"I believe in open competition," Corzine said. "You have no idea if there's a better opportunity out there or not."

Concerning a total smoking ban, Corzine said he considers Atlantic City's current ban restricting smoking to no more than 25 percent of the casino floor to be a temporary measure that will one day give way to a total ban. But he said he would not push lawmakers to enact such a ban right away; April 15 is the first anniversary of the new law.

He said new casino projects should proceed as if smoking were banned in Atlantic City.

"People shouldn't be building under the assumption that they're going to get this partial ban," the governor said. "That's just temporary. I feel very strongly about moving forward with a total ban."

As for gambling, the governor said he has never gambled in a casino.

"I'm not a gambler," he said. "I had a pretty high-risk focused job."

Was he gambling on Wall Street?

"I wouldn't call it gambling," he said. "We made probability judgments about the viability of assets."
Old Posted May 12, 2008, 5:33 PM
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this will be exciting. hope it happens. the hotel towers would look great over the waterway between AC and mainland Jersey
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Old Posted Nov 9, 2008, 6:38 PM
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MGM Mirage halts $5 billion Atlantic City project
by Judy DeHaven/The Star-Ledger
Wednesday October 29, 2008, 11:16 AM

The credit crunch has claimed another victim: MGM Mirage's plans for a $5 billion mega-resort in Atlantic City.
AP Photo/MGM Mirage Inc.A rendering of the MGM Grand project in Atlantic City.

MGM today said it is halting the project, which would have risen on land next to the Borgata, the glitzy casino the company operates jointly with Boyd Gaming. The announcement came on the same day MGM Mirage reported a 67 percent plunge in third-quarter earnings, largely because of sluggish revenue from its properties on the Las Vegas strip.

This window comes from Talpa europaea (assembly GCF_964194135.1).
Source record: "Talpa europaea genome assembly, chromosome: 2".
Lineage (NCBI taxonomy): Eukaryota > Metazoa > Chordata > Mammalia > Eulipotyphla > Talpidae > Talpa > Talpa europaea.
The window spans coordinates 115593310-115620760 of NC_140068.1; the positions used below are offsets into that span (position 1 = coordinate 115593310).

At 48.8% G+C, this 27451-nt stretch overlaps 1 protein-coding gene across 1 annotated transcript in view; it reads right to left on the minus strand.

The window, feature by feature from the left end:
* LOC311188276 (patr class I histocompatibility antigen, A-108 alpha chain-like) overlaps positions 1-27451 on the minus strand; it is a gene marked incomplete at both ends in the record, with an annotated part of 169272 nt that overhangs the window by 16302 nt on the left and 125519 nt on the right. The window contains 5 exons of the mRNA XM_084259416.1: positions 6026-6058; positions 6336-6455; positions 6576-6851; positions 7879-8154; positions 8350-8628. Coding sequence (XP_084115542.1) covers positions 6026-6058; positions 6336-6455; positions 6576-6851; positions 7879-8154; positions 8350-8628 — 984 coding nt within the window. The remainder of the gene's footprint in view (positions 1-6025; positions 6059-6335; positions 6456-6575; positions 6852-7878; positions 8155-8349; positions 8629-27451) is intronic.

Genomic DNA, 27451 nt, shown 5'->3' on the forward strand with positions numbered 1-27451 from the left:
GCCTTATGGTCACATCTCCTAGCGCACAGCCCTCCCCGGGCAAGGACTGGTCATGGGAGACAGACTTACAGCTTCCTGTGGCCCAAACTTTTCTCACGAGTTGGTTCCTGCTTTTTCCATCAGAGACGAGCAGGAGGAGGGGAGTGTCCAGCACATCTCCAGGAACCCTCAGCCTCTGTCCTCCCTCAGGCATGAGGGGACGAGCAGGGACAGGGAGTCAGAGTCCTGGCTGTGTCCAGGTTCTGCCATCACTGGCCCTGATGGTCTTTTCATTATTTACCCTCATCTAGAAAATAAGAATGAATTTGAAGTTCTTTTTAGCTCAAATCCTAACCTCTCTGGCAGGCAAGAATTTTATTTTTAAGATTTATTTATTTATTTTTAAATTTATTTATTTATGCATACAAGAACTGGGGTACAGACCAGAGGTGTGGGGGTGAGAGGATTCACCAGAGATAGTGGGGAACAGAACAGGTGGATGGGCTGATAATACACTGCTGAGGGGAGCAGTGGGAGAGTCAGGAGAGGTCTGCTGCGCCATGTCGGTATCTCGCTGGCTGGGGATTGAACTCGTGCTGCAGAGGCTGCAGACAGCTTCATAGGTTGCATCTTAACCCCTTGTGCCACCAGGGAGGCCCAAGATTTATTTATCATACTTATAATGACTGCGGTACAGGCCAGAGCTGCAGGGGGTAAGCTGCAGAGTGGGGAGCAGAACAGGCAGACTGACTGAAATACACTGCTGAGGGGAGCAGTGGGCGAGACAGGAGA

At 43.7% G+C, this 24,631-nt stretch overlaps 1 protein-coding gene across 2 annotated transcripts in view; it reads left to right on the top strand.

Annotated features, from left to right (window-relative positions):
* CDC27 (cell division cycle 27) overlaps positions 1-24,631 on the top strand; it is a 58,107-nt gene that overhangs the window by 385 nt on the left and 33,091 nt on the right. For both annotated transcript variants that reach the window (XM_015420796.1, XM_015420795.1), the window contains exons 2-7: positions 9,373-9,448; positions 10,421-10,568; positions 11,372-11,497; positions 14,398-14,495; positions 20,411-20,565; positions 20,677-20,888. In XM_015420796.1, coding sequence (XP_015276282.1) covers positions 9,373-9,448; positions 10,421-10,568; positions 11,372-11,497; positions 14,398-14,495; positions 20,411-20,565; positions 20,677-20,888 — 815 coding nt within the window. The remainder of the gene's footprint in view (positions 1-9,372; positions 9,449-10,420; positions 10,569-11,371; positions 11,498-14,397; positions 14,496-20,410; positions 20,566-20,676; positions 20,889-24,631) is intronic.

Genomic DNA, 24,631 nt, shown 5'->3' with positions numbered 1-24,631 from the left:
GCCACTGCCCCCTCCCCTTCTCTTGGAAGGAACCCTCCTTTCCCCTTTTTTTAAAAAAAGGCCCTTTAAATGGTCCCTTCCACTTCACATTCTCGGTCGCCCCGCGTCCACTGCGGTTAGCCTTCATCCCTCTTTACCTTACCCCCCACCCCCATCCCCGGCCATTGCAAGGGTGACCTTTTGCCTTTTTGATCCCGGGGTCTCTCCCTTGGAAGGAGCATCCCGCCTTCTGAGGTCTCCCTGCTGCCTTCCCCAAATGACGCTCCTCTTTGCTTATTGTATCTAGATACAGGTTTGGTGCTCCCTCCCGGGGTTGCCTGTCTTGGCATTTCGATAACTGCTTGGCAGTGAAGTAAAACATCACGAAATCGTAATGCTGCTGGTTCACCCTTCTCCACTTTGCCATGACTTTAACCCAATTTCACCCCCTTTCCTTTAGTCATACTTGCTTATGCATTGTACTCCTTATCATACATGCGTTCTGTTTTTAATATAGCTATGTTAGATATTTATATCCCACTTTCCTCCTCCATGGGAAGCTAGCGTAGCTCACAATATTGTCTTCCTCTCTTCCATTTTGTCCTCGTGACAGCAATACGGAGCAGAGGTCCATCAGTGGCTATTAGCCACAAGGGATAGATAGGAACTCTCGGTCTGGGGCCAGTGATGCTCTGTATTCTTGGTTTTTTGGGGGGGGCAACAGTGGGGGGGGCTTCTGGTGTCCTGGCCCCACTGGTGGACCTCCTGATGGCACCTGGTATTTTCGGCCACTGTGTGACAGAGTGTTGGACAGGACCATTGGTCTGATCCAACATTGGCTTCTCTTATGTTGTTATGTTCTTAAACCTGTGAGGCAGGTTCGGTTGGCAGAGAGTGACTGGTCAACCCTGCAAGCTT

"We continue to believe Atlantic City represents an important market for further development," Terry Lanni, MGM's chairman and CEO, said in a statement. "We intend to resume development at such time as economic conditions and capital markets are sufficiently improved to enable us to go forward on a reasonable basis."
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Old Posted Nov 9, 2008, 9:08 PM
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Another one bites the dust.
Old Posted Aug 12, 2015, 5:44 PM
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Cancelled -- the proposal is dead:


MARCH 12, 2010, 10:29 AM

LAS VEGAS — MGM Mirage will sell its 50 percent stake in an Atlantic City casino under a proposed agreement with New Jersey regulators.

At issue are regulators’ concerns about the alleged organized crime ties of an MGM Mirage business partner in a Chinese casino venture in Macau.

The settlement that Las Vegas-based MGM Mirage announced Friday is subject to approval by the New Jersey Casino Control Commission.

MGM Mirage will stop doing business as a gaming licensee in New Jersey, and sell its 50 percent interest in the Borgata Hotel Casino & Spa.

New Jersey regulators had recommended that MGM Mirage’s joint venture partner in Macau be found unsuitable because of its alleged organized crime ties. MGM Mirage disagrees with the gaming division’s assessment of its partner in Macau.